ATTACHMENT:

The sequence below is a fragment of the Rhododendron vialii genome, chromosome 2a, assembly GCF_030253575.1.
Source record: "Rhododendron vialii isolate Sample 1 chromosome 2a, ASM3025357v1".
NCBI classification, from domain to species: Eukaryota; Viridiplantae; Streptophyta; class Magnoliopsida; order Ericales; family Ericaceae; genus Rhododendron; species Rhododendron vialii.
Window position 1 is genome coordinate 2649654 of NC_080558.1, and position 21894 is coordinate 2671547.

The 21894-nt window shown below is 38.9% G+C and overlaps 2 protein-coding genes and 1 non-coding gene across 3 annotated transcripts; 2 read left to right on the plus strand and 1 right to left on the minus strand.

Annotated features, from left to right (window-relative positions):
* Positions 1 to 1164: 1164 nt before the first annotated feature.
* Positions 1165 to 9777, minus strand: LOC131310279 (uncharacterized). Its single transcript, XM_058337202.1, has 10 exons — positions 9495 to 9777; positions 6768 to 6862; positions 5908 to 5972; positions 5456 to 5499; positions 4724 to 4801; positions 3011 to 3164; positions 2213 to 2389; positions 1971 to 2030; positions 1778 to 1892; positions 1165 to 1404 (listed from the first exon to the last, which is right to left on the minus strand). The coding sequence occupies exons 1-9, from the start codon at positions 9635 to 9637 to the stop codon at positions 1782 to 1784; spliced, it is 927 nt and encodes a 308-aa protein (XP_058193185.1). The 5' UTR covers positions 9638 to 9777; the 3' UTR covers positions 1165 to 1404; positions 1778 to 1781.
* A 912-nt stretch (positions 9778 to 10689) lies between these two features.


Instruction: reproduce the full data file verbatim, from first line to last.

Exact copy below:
The sequence below is a fragment of the Rhododendron vialii genome, chromosome 2a, assembly GCF_030253575.1.
Source record: "Rhododendron vialii isolate Sample 1 chromosome 2a, ASM3025357v1".
NCBI classification, from domain to species: Eukaryota; Viridiplantae; Streptophyta; class Magnoliopsida; order Ericales; family Ericaceae; genus Rhododendron; species Rhododendron vialii.
Window position 1 is genome coordinate 2649654 of NC_080558.1, and position 21894 is coordinate 2671547.

The 21894-nt window shown below is 38.9% G+C and overlaps 2 protein-coding genes and 1 non-coding gene across 3 annotated transcripts; 2 read left to right on the plus strand and 1 right to left on the minus strand.

Annotated features, from left to right (window-relative positions):
* Positions 1 to 1164: 1164 nt before the first annotated feature.
* Positions 1165 to 9777, minus strand: LOC131310279 (uncharacterized). Its single transcript, XM_058337202.1, has 10 exons — positions 9495 to 9777; positions 6768 to 6862; positions 5908 to 5972; positions 5456 to 5499; positions 4724 to 4801; positions 3011 to 3164; positions 2213 to 2389; positions 1971 to 2030; positions 1778 to 1892; positions 1165 to 1404 (listed from the first exon to the last, which is right to left on the minus strand). The coding sequence occupies exons 1-9, from the start codon at positions 9635 to 9637 to the stop codon at positions 1782 to 1784; spliced, it is 927 nt and encodes a 308-aa protein (XP_058193185.1). The 5' UTR covers positions 9638 to 9777; the 3' UTR covers positions 1165 to 1404; positions 1778 to 1781.
* A 912-nt stretch (positions 9778 to 10689) lies between these two features.